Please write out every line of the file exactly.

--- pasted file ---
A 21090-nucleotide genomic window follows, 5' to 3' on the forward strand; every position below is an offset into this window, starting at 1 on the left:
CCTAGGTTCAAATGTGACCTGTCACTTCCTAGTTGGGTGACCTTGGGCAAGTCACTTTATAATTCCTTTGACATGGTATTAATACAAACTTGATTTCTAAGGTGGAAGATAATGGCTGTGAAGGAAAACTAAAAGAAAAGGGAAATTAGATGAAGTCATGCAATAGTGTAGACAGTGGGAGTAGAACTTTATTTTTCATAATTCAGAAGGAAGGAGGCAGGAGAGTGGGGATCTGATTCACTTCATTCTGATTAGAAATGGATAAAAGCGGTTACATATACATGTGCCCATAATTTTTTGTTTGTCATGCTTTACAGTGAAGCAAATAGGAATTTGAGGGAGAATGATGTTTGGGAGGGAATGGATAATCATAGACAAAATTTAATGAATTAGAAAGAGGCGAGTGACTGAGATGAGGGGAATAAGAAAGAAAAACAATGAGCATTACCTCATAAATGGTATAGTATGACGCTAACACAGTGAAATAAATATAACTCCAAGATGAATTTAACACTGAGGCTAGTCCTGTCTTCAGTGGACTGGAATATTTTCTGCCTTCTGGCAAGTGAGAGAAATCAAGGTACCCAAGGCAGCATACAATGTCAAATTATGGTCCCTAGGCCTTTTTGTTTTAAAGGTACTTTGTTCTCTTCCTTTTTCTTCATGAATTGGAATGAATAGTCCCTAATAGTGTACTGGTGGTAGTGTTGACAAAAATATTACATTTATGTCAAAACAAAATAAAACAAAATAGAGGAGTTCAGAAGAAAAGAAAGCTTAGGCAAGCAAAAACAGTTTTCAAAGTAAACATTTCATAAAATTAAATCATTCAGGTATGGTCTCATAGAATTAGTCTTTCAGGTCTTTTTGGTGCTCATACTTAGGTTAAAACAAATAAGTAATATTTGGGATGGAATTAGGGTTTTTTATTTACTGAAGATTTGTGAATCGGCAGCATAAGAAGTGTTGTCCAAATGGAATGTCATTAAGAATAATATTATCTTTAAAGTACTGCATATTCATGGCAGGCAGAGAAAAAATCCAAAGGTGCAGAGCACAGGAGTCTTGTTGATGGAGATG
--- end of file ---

A 21090-nucleotide genomic window follows, 5' to 3' on the forward strand; every position below is an offset into this window, starting at 1 on the left:
CCTAGGTTCAAATGTGACCTGTCACTTCCTAGTTGGGTGACCTTGGGCAAGTCACTTTATAATTCCTTTGACATGGTATTAATACAAACTTGATTTCTAAGGTGGAAGATAATGGCTGTGAAGGAAAACTAAAAGAAAAGGGAAATTAGATGAAGTCATGCAATAGTGTAGACAGTGGGAGTAGAACTTTATTTTTCATAATTCAGAAGGAAGGAGGCAGGAGAGTGGGGATCTGATTCACTTCATTCTGATTAGAAATGGATAAAAGCGGTTACATATACATGTGCCCATAATTTTTTGTTTGTCATGCTTTACAGTGAAGCAAATAGGAATTTGAGGGAGAATGATGTTTGGGAGGGAATGGATAATCATAGACAAAATTTAATGAATTAGAAAGAGGCGAGTGACTGAGATGAGGGGAATAAGAAAGAAAAACAATGAGCATTACCTCATAAATGGTATAGTATGACGCTAACACAGTGAAATAAATATAACTCCAAGATGAATTTAACACTGAGGCTAGTCCTGTCTTCAGTGGACTGGAATATTTTCTGCCTTCTGGCAAGTGAGAGAAATCAAGGTACCCAAGGCAGCATACAATGTCAAATTATGGTCCCTAGGCCTTTTTGTTTTAAAGGTACTTTGTTCTCTTCCTTTTTCTTCATGAATTGGAATGAATAGTCCCTAATAGTGTACTGGTGGTAGTGTTGACAAAAATATTACATTTATGTCAAAACAAAATAAAACAAAATAGAGGAGTTCAGAAGAAAAGAAAGCTTAGGCAAGCAAAAACAGTTTTCAAAGTAAACATTTCATAAAATTAAATCATTCAGGTATGGTCTCATAGAATTAGTCTTTCAGGTCTTTTTGGTGCTCATACTTAGGTTAAAACAAATAAGTAATATTTGGGATGGAATTAGGGTTTTTTATTTACTGAAGATTTGTGAATCGGCAGCATAAGAAGTGTTGTCCAAATGGAATGTCATTAAGAATAATATTATCTTTAAAGTACTGCATATTCATGGCAGGCAGAGAAAAAATCCAAAGGTGCAGAGCACAGGAGTCTTGTTGATGGAGATG